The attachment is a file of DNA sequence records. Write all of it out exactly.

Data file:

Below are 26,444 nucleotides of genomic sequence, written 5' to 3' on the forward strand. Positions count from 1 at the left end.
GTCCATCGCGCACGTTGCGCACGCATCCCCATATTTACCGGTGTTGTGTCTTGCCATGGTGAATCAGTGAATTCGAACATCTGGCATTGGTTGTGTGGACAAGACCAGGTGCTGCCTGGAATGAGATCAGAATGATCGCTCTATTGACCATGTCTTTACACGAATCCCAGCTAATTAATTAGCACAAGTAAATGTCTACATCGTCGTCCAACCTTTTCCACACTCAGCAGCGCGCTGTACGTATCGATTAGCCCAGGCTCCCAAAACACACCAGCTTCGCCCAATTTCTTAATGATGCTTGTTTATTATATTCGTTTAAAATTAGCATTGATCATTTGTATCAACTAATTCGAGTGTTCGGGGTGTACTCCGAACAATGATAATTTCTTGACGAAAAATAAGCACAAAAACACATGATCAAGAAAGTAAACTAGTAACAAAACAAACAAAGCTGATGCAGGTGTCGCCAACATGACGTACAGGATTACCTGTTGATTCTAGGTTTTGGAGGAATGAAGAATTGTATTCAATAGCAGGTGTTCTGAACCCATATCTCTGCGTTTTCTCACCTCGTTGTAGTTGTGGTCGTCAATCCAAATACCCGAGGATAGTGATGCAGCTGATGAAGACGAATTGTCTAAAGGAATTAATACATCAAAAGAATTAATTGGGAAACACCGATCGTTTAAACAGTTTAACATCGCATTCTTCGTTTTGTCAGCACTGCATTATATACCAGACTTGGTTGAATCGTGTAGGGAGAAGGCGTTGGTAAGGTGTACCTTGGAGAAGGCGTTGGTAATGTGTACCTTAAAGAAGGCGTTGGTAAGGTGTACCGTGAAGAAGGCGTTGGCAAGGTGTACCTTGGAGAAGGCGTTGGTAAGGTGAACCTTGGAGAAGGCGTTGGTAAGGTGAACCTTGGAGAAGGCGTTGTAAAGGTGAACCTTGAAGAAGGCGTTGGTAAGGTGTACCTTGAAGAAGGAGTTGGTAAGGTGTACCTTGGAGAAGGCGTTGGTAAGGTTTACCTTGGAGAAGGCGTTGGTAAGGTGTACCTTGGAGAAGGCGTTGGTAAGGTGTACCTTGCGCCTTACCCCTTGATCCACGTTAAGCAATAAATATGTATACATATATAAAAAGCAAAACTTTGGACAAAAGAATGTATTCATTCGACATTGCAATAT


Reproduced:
Below are 26,444 nucleotides of genomic sequence, written 5' to 3' on the forward strand. Positions count from 1 at the left end.
GTCCATCGCGCACGTTGCGCACGCATCCCCATATTTACCGGTGTTGTGTCTTGCCATGGTGAATCAGTGAATTCGAACATCTGGCATTGGTTGTGTGGACAAGACCAGGTGCTGCCTGGAATGAGATCAGAATGATCGCTCTATTGACCATGTCTTTACACGAATCCCAGCTAATTAATTAGCACAAGTAAATGTCTACATCGTCGTCCAACCTTTTCCACACTCAGCAGCGCGCTGTACGTATCGATTAGCCCAGGCTCCCAAAACACACCAGCTTCGCCCAATTTCTTAATGATGCTTGTTTATTATATTCGTTTAAAATTAGCATTGATCATTTGTATCAACTAATTCGAGTGTTCGGGGTGTACTCCGAACAATGATAATTTCTTGACGAAAAATAAGCACAAAAACACATGATCAAGAAAGTAAACTAGTAACAAAACAAACAAAGCTGATGCAGGTGTCGCCAACATGACGTACAGGATTACCTGTTGATTCTAGGTTTTGGAGGAATGAAGAATTGTATTCAATAGCAGGTGTTCTGAACCCATATCTCTGCGTTTTCTCACCTCGTTGTAGTTGTGGTCGTCAATCCAAATACCCGAGGATAGTGATGCAGCTGATGAAGACGAATTGTCTAAAGGAATTAATACATCAAAAGAATTAATTGGGAAACACCGATCGTTTAAACAGTTTAACATCGCATTCTTCGTTTTGTCAGCACTGCATTATATACCAGACTTGGTTGAATCGTGTAGGGAGAAGGCGTTGGTAAGGTGTACCTTGGAGAAGGCGTTGGTAATGTGTACCTTAAAGAAGGCGTTGGTAAGGTGTACCGTGAAGAAGGCGTTGGCAAGGTGTACCTTGGAGAAGGCGTTGGTAAGGTGAACCTTGGAGAAGGCGTTGGTAAGGTGAACCTTGGAGAAGGCGTTGTAAAGGTGAACCTTGAAGAAGGCGTTGGTAAGGTGTACCTTGAAGAAGGAGTTGGTAAGGTGTACCTTGGAGAAGGCGTTGGTAAGGTTTACCTTGGAGAAGGCGTTGGTAAGGTGTACCTTGGAGAAGGCGTTGGTAAGGTGTACCTTGCGCCTTACCCCTTGATCCACGTTAAGCAATAAATATGTATACATATATAAAAAGCAAAACTTTGGACAAAAGAATGTATTCATTCGACATTGCAATAT